Government Shutdown May Lead to Increased Hacking Activity

With the U.S. government shutdown in its 25th day, additional repercussions have surfaced which may hinder the public’s cyber security.

Due to the shutdown of the U.S. government, all nonessential government tasks are being foregone, including the renewal of TLS certificates.  TLS certificates are used by any website that communicates over an encrypted HTTPS connection.  This certification confirms the website’s privacy by verifying it is who/what they claim to be, and the website has not been compromised.

Without this certification, various .gov websites have been identified as insecure; although, some are still allowing users to bypass the security alerts to access the content.  However, the lack of certification has left other websites entirely inaccessible.

How Does This Impact Cyber Security

Because these sites are being marked as insecure or inaccessible, their relevance begins to decrease in search results.  Meaning, if malicious lookalike pages are created, they will be shown, instead of the legitimate websites.  Why?  Because search engines want to offer users useful websites that have the content they are looking for — and offering insecure or inaccessible websites is not helpful.  To be clear neither is serving up malicious lookalikes, but these search engines often don’t know the copycat URLs are malicious.

How to Stay Protected

First, users should always be aware of what websites they are visiting.  This includes monitoring the HTTPS prefix in the URL.  Users are also encouraged to use an adblocker to prevent malicious ads from populating on the screen while browsing online.  Lastly, deploying an application whitelist security solution is critical.  A whitelisting agent will only allow known safe programs to run.  Therefore, if a user does accidentally encounter a malicious lookalike site, and malware attempts to execute — the whitelist will prevent it from infecting the PC.

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One thought on “Government Shutdown May Lead to Increased Hacking Activity

  1. RE:
    “Without this certification, various .gov websites have been identified as insecure; although, some are still allowing users to bypass the security alerts to access the content. However, the lack of certification has left other websites entirely inaccessible.”

    Why did you not warn us with a list of these .gov sites that your article claims IS marked as insecure, and a list of ones that are “inaccessible?”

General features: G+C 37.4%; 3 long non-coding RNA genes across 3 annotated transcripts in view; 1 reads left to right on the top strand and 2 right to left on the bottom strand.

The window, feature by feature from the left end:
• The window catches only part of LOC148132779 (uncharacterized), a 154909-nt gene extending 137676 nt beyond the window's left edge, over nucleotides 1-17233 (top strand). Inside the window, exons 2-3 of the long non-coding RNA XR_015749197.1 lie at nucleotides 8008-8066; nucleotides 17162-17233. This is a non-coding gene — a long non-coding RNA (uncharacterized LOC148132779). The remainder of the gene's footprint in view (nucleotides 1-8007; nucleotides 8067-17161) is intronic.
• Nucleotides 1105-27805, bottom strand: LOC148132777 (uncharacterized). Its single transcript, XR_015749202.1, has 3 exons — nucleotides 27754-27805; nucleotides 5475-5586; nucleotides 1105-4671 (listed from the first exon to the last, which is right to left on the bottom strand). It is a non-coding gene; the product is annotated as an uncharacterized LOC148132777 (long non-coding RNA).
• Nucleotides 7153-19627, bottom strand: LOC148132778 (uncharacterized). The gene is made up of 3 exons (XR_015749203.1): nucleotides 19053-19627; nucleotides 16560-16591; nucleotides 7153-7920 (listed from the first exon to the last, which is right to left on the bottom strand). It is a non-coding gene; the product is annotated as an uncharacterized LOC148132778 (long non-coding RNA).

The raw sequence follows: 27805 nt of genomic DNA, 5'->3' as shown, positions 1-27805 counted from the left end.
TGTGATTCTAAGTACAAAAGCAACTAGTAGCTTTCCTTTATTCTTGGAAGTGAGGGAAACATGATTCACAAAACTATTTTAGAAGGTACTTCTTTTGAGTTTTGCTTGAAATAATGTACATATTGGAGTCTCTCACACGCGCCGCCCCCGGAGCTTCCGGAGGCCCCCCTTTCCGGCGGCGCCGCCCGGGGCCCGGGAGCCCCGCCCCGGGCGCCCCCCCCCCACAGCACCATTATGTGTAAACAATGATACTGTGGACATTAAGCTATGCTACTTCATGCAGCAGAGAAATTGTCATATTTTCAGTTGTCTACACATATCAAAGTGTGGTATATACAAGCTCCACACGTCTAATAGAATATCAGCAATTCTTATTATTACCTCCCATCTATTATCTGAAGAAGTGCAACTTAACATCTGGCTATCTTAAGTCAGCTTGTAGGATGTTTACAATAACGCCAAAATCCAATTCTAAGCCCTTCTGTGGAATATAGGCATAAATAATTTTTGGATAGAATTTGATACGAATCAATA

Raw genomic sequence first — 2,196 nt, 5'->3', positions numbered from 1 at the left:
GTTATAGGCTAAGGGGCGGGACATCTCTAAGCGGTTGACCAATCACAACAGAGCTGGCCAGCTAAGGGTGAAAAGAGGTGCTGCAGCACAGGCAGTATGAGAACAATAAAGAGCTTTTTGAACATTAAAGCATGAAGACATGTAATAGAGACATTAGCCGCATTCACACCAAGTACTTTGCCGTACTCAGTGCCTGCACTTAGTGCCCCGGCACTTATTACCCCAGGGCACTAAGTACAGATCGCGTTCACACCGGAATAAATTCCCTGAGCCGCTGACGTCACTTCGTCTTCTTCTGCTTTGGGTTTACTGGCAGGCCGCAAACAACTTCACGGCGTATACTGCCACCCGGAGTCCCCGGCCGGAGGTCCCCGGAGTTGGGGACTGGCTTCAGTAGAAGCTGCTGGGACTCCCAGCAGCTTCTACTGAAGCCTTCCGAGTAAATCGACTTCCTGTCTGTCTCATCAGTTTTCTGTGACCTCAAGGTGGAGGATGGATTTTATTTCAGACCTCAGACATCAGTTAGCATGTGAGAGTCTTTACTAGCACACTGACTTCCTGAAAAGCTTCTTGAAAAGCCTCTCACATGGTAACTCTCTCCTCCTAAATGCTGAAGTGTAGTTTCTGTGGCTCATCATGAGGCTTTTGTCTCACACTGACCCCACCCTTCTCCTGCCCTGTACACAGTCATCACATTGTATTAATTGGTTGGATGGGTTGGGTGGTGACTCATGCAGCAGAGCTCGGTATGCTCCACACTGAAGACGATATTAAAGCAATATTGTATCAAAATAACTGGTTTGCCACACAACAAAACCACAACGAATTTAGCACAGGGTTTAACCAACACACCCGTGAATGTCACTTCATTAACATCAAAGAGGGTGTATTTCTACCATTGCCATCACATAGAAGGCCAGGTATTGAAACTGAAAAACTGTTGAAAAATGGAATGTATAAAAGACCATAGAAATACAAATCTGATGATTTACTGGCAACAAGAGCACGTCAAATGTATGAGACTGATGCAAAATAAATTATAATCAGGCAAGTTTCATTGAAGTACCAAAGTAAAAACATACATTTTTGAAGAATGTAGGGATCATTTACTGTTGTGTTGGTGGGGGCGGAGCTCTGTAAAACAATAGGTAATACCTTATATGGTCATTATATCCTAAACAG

Fake news?

    Every .gov domain I checked is safely secure… USA.gov, usda.gov, healthcare.gov, mymedicare.gov, treasury.gov, and many more.

    What isn’t happening is updates while the data entry clerk is away on furlough.

    Your article insinuates that TLS certificates expire in short 30 day increments or something, when in March of 2018 the validity range was changed to about 2 years, or 825 days to be more specific.

    Shutting down non-essential portions of government didn’t magically cause any certificates to expire any sooner than had the government not done a partial shutdown.

    Let’s not forget that.

    Offices in government are not cold and empty… They are still staffed with employees who are essential, like their upper IT people, thankfully.

    I do suggest the PC Pitstop security solution to friends who are too dumb to rely on cobbling together free solutions which may require them to make choices they are not qualified to make, such as choosing what levels of web scripting to default block, and when to add exceptions. Your whitelist is easier for them to live with, where other people have made decisions for them.

    Thank you very much for the warning, as I almost forgot I need to renew a certificate for one of my domains.

    LetsEncrypt recently emailed me about the issue. Short excerpt:

    “TLS-SNI-01 validation is reaching end-of-life and will stop working on **February 13th, 2019.**

    You need to update your ACME client to use an alternative validation method (HTTP-01, DNS-01 or TLS-ALPN-01) before this date or your certificate renewals will break and existing certificates will start to expire.”

    This could be a real issue for some sites eventually. We have less than a month to bring everything current.

    I expect about 3 hours for all my domains, but it may be less.

    What I am wondering, is since you wrote your article affirming .gov sites were already having issues, is if you will name those sites for your readers, or if it isn’t actually true?

    History in downdetector and other sites which graph reports of site outages shows all the .gov sites that I checked have not had any unusual outages longer than a few minutes at a time, like they always experience.

    You made claims, but didn’t cite any sources or list any domains experiencing issues with TLS expiration.

    Dig deep… I don’t buy your story that it HAS happened during this partial government shutdown without anyone else reporting.

    I am sure all your readers will want at least a partial list of .gov sites impacted by TLS expiration or showing as insecure.

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